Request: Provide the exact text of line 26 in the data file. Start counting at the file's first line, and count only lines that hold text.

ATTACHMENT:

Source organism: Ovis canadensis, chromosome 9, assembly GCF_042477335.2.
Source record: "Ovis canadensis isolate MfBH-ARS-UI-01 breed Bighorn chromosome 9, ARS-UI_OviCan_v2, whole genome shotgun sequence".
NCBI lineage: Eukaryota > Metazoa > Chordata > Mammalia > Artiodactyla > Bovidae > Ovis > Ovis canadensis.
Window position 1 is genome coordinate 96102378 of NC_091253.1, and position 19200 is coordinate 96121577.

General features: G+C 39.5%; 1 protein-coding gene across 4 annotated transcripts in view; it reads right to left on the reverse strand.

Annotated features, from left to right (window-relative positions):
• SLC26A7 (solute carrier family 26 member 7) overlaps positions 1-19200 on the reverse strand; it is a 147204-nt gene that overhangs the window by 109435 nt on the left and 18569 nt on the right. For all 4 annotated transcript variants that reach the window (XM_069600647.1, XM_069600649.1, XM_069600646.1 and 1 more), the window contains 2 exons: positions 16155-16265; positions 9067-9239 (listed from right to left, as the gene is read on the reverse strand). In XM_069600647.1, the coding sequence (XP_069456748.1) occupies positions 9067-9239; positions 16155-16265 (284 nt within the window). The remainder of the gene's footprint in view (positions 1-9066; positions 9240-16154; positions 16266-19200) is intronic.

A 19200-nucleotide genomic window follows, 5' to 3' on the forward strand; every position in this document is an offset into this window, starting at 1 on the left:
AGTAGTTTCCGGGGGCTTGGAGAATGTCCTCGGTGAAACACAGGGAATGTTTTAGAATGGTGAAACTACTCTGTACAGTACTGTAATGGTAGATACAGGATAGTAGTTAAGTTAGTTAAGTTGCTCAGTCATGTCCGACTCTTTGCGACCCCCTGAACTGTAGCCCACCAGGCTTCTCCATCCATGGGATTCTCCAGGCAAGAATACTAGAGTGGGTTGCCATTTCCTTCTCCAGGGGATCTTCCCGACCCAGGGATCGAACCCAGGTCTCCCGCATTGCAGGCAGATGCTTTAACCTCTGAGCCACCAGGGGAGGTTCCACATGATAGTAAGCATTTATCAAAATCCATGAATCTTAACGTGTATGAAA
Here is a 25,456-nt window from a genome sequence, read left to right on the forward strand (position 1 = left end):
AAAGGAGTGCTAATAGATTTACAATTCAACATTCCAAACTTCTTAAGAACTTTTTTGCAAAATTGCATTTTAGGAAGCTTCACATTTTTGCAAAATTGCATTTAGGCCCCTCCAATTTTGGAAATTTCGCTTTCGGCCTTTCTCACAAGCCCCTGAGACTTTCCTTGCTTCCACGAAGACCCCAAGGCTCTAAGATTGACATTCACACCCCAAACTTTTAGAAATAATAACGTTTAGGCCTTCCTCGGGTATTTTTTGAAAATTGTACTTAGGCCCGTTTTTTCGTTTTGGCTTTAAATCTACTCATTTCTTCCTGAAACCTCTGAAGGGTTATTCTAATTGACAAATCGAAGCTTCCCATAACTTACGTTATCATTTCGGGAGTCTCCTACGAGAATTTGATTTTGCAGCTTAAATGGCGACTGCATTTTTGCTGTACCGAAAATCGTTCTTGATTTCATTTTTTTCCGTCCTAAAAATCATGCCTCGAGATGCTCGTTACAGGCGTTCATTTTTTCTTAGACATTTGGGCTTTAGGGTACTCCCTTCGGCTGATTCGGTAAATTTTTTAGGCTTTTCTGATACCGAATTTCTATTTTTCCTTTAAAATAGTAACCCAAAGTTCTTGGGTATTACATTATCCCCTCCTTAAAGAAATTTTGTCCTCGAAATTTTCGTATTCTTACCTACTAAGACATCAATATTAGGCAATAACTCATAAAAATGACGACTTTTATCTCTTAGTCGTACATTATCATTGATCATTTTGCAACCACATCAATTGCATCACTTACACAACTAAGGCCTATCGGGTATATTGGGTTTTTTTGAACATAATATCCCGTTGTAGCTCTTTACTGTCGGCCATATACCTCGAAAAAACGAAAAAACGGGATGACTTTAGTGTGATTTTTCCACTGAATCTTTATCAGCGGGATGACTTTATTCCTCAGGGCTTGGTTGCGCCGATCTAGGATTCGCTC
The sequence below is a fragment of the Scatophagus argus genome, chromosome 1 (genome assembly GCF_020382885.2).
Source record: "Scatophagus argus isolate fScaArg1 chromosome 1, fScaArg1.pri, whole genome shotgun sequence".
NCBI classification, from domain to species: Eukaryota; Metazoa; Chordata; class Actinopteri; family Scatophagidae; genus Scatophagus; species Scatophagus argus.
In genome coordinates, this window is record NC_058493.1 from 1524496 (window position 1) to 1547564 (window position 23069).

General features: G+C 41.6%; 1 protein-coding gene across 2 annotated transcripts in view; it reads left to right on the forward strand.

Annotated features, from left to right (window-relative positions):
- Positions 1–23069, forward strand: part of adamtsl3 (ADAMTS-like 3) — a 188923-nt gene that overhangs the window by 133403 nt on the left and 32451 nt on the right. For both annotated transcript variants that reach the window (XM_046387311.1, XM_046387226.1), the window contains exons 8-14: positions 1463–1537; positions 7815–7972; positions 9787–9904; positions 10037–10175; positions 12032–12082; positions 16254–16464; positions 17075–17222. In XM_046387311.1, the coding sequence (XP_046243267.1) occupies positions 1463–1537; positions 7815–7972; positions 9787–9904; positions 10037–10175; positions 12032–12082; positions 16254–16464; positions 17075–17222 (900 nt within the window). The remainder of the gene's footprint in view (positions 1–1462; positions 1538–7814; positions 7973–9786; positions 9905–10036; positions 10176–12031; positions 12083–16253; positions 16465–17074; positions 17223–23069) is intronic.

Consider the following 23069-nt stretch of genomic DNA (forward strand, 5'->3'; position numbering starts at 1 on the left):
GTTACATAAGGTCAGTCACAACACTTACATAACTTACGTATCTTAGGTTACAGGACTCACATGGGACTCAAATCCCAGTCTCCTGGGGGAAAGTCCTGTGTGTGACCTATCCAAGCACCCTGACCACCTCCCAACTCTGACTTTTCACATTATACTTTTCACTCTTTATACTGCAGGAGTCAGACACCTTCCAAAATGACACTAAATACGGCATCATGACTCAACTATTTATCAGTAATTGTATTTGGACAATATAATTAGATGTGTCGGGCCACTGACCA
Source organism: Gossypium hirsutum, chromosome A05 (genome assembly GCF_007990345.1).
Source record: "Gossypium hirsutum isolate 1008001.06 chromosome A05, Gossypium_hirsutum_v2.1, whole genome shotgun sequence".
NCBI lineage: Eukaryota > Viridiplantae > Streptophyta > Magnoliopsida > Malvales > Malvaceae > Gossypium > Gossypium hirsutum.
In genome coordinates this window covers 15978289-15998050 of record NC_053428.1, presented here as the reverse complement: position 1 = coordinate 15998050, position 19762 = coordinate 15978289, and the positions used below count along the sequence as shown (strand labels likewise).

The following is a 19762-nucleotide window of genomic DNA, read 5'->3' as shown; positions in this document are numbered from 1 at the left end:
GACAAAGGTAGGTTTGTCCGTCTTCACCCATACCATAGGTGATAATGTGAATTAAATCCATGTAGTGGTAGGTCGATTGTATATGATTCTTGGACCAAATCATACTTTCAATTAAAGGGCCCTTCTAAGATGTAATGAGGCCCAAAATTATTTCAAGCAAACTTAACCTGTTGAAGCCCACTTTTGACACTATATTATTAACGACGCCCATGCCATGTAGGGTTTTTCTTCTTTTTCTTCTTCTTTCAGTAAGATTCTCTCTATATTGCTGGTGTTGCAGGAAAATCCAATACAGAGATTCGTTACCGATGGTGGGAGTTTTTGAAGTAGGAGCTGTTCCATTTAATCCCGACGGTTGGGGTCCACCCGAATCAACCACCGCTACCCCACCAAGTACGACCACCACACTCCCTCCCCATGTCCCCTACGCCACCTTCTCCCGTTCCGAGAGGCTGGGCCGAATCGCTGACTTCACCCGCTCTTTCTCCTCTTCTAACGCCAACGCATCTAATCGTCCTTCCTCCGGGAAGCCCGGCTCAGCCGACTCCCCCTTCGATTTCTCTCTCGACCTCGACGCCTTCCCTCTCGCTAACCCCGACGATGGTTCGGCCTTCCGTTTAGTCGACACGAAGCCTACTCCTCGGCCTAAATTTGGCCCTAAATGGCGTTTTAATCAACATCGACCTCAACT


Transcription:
GACAAAGGTAGGTTTGTCCGTCTTCACCCATACCATAGGTGATAATGTGAATTAAATCCATGTAGTGGTAGGTCGATTGTATATGATTCTTGGACCAAATCATACTTTCAATTAAAGGGCCCTTCTAAGATGTAATGAGGCCCAAAATTATTTCAAGCAAACTTAACCTGTTGAAGCCCACTTTTGACACTATATTATTAACGACGCCCATGCCATGTAGGGTTTTTCTTCTTTTTCTTCTTCTTTCAGTAAGATTCTCTCTATATTGCTGGTGTTGCAGGAAAATCCAATACAGAGATTCGTTACCGATGGTGGGAGTTTTTGAAGTAGGAGCTGTTCCATTTAATCCCGACGGTTGGGGTCCACCCGAATCAACCACCGCTACCCCACCAAGTACGACCACCACACTCCCTCCCCATGTCCCCTACGCCACCTTCTCCCGTTCCGAGAGGCTGGGCCGAATCGCTGACTTCACCCGCTCTTTCTCCTCTTCTAACGCCAACGCATCTAATCGTCCTTCCTCCGGGAAGCCCGGCTCAGCCGACTCCCCCTTCGATTTCTCTCTCGACCTCGACGCCTTCCCTCTCGCTAACCCCGACGATGGTTCGGCCTTCCGTTTAGTCGACACGAAGCCTACTCCTCGGCCTAAATTTGGCCCTAAATGGCGTTTTAATCAACATCGACCTCAACT